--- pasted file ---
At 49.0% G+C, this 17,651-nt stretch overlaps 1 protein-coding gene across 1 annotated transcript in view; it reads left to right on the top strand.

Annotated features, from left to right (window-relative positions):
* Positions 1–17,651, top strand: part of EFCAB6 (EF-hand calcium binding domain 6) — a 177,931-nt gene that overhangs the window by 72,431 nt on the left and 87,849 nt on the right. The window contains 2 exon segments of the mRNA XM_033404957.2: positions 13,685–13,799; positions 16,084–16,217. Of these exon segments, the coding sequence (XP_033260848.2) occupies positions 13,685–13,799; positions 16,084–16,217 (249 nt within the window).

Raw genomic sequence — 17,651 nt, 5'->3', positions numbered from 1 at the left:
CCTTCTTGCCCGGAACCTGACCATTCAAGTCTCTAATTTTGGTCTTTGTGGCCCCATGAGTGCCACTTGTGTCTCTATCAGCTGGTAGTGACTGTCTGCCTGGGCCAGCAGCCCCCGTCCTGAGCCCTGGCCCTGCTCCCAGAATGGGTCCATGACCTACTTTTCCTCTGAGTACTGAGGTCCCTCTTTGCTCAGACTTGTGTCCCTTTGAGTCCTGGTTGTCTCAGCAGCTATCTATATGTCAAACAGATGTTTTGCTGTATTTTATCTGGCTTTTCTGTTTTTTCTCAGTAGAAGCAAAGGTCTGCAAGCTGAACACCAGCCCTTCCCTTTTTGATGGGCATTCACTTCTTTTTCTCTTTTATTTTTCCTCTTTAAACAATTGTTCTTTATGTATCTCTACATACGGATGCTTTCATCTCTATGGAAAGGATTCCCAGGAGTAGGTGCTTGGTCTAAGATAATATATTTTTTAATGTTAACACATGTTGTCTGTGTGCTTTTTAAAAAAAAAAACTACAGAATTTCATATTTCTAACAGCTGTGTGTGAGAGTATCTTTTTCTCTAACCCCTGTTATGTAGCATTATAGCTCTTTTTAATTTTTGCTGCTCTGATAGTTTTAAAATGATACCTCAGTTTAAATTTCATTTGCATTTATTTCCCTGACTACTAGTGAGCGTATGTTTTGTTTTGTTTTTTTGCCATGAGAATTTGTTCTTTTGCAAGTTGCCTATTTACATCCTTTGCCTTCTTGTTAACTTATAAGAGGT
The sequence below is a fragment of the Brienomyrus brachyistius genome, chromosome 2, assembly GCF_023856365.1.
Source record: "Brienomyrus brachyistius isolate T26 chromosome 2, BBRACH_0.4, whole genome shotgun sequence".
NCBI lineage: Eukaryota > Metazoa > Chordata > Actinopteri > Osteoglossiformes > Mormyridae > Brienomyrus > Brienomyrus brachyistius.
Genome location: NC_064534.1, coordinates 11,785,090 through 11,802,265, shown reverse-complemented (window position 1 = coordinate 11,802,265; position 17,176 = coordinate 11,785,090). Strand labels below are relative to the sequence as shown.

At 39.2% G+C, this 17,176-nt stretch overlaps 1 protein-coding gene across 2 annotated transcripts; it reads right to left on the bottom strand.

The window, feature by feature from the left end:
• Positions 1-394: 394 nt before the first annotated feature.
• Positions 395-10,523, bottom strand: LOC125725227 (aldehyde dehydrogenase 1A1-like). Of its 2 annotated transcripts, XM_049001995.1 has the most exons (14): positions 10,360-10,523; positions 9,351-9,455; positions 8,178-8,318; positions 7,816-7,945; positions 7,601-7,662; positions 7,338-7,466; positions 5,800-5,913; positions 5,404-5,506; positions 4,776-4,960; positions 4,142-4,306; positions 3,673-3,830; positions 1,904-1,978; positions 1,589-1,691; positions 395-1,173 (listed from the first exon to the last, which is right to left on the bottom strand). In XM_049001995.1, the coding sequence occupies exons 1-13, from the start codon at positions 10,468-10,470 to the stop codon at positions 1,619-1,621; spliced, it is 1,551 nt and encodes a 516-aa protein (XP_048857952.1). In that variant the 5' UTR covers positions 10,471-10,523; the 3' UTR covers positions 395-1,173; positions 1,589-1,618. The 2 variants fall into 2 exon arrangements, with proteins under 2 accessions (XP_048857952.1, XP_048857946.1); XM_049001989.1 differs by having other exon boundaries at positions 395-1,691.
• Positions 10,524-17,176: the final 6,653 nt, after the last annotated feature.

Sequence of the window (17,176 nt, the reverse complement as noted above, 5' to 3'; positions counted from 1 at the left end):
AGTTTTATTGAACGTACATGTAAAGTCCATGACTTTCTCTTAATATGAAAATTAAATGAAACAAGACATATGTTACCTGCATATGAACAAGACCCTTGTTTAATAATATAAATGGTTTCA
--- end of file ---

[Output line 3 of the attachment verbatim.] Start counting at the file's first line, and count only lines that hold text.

* Positions 1–17,651, top strand: part of EFCAB6 (EF-hand calcium binding domain 6) — a 177,931-nt gene that overhangs the window by 72,431 nt on the left and 87,849 nt on the right. The window contains 2 exon segments of the mRNA XM_033404957.2: positions 13,685–13,799; positions 16,084–16,217. Of these exon segments, the coding sequence (XP_033260848.2) occupies positions 13,685–13,799; positions 16,084–16,217 (249 nt within the window).